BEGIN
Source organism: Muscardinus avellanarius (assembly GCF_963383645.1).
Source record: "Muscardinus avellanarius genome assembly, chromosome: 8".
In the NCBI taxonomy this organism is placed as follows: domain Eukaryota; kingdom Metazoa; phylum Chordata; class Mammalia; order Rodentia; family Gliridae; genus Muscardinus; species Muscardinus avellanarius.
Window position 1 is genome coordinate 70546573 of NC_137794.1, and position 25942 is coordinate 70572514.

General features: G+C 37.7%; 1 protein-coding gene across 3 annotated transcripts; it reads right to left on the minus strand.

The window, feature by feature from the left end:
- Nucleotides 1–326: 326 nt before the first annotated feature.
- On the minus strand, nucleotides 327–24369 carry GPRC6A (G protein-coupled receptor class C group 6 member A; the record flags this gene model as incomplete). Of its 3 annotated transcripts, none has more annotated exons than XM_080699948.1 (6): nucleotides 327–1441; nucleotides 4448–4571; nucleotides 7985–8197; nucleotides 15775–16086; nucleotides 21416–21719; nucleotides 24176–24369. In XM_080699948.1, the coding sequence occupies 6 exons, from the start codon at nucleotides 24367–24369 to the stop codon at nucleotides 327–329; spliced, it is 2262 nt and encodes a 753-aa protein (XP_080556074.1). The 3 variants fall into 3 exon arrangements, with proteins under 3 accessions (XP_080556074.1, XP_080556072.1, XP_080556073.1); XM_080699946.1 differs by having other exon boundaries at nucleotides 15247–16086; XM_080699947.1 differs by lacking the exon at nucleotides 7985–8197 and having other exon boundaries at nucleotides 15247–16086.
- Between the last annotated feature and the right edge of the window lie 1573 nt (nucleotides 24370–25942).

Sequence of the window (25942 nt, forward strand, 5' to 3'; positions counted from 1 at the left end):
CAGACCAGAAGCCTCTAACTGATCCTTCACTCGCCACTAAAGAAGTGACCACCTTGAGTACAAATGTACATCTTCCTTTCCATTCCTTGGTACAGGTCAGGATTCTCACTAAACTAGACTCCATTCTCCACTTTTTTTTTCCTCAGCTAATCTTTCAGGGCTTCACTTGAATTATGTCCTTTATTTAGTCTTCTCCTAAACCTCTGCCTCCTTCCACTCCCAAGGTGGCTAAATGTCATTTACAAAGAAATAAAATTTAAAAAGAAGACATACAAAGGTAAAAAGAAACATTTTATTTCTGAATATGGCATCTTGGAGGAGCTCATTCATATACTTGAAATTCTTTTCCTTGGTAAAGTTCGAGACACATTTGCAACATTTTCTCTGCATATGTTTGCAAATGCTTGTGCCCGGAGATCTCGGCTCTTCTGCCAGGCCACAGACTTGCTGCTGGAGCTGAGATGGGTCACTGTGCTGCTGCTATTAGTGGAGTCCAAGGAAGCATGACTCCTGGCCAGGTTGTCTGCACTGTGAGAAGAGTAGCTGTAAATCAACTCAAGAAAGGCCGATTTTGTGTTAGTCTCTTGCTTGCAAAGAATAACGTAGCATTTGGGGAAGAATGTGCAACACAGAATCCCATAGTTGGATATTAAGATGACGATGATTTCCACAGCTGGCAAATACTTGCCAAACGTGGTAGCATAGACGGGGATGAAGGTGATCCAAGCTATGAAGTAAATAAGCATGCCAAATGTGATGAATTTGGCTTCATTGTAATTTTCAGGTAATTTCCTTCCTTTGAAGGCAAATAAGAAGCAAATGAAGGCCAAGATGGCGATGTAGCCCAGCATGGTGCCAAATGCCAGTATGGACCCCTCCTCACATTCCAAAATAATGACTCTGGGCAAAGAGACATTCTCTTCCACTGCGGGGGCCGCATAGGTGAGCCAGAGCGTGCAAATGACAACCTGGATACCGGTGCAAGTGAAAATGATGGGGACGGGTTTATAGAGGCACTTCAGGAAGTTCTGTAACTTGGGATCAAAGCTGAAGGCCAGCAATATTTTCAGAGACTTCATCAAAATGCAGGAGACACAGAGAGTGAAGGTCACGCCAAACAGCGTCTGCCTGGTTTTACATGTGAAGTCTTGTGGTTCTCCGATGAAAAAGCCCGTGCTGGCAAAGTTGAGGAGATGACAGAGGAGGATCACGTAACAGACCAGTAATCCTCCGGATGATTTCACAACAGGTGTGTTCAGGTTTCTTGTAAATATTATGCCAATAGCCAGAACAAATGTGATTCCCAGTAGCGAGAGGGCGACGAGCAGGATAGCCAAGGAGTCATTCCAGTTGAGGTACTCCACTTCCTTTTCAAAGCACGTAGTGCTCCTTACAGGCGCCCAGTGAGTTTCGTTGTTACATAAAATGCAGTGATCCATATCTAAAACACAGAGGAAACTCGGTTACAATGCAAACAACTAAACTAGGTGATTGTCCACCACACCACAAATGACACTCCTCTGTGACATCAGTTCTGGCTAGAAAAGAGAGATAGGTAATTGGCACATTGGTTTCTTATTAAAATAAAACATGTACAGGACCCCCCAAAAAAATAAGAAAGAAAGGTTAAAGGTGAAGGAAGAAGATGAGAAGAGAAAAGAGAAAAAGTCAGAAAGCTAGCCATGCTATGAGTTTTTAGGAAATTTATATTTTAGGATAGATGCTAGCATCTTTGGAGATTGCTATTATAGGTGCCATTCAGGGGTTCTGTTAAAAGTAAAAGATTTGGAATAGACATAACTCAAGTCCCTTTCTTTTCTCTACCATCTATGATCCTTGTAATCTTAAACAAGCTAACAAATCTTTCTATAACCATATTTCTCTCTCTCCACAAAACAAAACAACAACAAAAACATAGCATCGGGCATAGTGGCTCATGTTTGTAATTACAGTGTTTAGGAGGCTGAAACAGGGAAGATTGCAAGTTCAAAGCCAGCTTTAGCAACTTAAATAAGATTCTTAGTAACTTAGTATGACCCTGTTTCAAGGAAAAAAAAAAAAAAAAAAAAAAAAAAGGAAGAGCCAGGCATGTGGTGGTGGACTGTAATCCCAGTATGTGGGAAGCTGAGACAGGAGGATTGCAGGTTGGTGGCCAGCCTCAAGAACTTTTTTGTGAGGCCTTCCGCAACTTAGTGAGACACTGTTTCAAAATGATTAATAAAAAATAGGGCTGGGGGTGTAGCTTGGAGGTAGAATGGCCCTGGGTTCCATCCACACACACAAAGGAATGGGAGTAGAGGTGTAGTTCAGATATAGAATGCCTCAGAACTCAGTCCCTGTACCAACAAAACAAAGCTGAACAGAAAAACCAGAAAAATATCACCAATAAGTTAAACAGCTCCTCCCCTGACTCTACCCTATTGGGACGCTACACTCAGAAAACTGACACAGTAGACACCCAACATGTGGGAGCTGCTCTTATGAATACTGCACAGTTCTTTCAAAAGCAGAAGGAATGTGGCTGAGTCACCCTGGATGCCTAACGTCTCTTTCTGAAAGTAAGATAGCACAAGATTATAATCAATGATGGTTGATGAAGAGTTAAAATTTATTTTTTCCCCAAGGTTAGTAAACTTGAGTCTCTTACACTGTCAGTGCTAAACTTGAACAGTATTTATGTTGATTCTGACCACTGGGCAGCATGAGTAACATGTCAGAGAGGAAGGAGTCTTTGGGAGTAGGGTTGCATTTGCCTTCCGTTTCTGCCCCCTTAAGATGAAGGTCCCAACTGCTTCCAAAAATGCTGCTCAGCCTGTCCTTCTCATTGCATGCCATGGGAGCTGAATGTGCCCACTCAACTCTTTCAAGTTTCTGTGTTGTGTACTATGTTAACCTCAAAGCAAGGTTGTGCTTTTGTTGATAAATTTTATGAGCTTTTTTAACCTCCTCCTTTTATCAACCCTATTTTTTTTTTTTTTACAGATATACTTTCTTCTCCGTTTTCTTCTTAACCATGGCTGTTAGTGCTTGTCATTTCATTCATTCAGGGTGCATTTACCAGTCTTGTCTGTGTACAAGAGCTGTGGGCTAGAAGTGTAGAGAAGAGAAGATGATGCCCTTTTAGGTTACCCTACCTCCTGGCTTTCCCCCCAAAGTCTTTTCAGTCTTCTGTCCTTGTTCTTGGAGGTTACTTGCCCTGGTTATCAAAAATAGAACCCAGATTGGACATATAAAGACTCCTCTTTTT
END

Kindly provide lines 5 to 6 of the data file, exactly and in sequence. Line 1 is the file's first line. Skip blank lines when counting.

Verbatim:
General features: G+C 37.7%; 1 protein-coding gene across 3 annotated transcripts; it reads right to left on the minus strand.

The window, feature by feature from the left end: